At ( ), a waveform is radiated, and the reflections from the targets inside the scan region are recorded at the same scan location. The remaining scan locations are inactive during this process. This process is repeated for each scan location. The responses recorded at this scan location can be expressed by
(1)
where is the reflectivity of the th target. Now consider the responses from the th target . The Fourier transform of along the direction is given by
(2)

where , and it is known as the wave number. Equation (2) is known as the spherical phase function of the scan geometry.

Since the targets are located at near-field distances, the differences between travel times at adjacent scan locations are not negligible. These differences lead to the formation of hyperbolic signatures, which make it difficult to properly assess the dimension and location of the targets inside the scan region [1]. To properly visualize the dimensions and locations of these inclusions, the collected data must be reconstructed. One of the most effective image formation algorithms for near-field SR imaging is the frequency-wavenumber migration algorithm [6, 8]. This technique has been used in seismic applications for more than three decades, and it is extensively used in subsurface radar imaging. This method can be summarized as follows. First the Fourier transform of is calculated in the direction yielding
(3)
In order to transfer the data contained in to the rectangular frequency space ( ), a mapping is performed. The resulting spectrum is given by
(4)

Finally, the reconstructed image, , is obtained by calculating the inverse 2D fast Fourier transform of .

2.2. Propagation Speed Uncertainty Effects

In the majority of the SR scenarios, it is assumed that the medium propagation speed is known a priori. This consideration can have several negative effects on the reconstructed images if there is a difference between the value used in the reconstruction process and the propagation speed of the scan region. Let us denote the propagation speed estimate and the scan region propagation speed . Their corresponding wavenumbers are and , and the wavenumber difference is given by . If is reconstructed using , the mapping function would have the form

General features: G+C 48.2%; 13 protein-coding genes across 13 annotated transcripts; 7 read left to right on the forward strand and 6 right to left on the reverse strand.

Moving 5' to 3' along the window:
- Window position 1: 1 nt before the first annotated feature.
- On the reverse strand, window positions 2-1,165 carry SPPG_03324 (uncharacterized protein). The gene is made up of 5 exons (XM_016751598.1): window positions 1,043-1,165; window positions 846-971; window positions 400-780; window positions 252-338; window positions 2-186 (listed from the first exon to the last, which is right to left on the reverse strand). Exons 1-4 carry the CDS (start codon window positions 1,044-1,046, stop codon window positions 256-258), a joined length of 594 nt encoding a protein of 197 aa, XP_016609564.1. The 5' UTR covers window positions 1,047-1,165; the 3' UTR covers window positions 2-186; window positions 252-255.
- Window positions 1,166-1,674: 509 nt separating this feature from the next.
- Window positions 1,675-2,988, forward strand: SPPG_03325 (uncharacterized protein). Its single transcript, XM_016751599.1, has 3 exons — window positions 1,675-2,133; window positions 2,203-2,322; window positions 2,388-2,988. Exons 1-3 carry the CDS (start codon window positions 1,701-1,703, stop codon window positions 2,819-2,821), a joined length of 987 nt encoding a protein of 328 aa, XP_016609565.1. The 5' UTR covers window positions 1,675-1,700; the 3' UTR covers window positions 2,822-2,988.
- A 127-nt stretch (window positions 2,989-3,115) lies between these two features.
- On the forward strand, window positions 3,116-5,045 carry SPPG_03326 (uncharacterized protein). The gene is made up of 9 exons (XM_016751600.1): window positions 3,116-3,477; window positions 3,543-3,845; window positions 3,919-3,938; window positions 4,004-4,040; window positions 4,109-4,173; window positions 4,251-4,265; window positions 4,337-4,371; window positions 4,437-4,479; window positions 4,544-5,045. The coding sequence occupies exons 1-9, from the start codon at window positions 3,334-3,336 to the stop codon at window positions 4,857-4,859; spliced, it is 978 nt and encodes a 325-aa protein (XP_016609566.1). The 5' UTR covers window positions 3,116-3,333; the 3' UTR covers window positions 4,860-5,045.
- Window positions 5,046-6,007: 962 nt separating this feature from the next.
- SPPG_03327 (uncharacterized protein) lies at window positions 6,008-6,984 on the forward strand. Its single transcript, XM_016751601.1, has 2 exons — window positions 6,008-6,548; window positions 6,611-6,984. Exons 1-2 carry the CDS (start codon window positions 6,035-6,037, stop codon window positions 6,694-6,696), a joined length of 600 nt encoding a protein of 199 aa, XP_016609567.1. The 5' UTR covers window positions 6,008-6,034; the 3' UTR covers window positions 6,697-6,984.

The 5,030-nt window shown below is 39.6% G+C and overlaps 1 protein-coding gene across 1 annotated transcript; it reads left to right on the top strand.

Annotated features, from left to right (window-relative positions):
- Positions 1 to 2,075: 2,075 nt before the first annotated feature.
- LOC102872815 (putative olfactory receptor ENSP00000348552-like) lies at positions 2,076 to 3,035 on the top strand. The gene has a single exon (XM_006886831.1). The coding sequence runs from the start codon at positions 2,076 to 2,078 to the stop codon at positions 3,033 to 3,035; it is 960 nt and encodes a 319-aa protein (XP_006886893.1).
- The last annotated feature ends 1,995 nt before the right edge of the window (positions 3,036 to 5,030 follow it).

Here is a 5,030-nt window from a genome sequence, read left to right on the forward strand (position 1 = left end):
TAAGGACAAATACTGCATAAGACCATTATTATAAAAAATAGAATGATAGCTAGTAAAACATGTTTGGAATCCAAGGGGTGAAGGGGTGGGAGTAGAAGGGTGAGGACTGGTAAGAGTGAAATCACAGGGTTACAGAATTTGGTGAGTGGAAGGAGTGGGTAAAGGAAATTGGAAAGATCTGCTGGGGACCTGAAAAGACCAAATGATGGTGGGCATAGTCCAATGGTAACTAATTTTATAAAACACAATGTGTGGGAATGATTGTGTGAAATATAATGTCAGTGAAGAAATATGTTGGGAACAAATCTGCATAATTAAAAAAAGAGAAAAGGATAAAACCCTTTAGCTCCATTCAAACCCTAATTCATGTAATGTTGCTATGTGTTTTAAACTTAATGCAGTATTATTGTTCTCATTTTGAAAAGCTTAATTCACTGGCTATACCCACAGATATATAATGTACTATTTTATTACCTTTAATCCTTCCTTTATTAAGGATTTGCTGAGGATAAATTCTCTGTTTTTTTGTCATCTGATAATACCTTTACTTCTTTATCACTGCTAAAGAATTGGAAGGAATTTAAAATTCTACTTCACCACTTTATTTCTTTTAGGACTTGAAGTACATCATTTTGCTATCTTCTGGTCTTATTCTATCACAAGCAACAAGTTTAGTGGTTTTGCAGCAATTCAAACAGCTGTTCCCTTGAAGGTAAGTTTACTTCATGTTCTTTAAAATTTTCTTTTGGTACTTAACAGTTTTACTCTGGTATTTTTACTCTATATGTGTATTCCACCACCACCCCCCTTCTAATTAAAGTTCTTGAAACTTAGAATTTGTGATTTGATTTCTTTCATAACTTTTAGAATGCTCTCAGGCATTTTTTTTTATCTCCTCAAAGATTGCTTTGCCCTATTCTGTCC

(5)
where the value of will introduce a nonlinear error in the frequency mapping process. Depending on the magnitude, two cases can occur. If , then and
(6)
The resulting spectrum has a frequency shift on the axis that decreases as the value increases. Since determines the spatial frequency of the reconstructed data, the mapping error will produce a nonlinear displacement on the axis. Given that the error varies along the axis, the targets in the reconstructed images will have concave signatures. Alternatively, if , then and
(7)

then the error introduced by the mapping process would produce convex signatures in the spatial domain. Although the length of these target signatures will not be as large as they would have been had been left unprocessed (due to the subtraction of the term in the mapping process), the target signatures still present augmented sizes and nonlinear behaviour.

In both cases, the defocusing caused by propagation speed error can be quantified by using the histogram of the reconstructed image magnitude values. Let us consider the case where . In this case, the histogram would contain a series of components corresponding to the different values. As the wavenumber error increases, the length of the nonlinear signatures grows as well. The defocusing caused the target responses to spread among a larger number of magnitude levels in the image. This will result in an increased number of modes in the histogram compared to the image reconstructed using . Therefore, the image sharpness decreases as the magnitude of increases.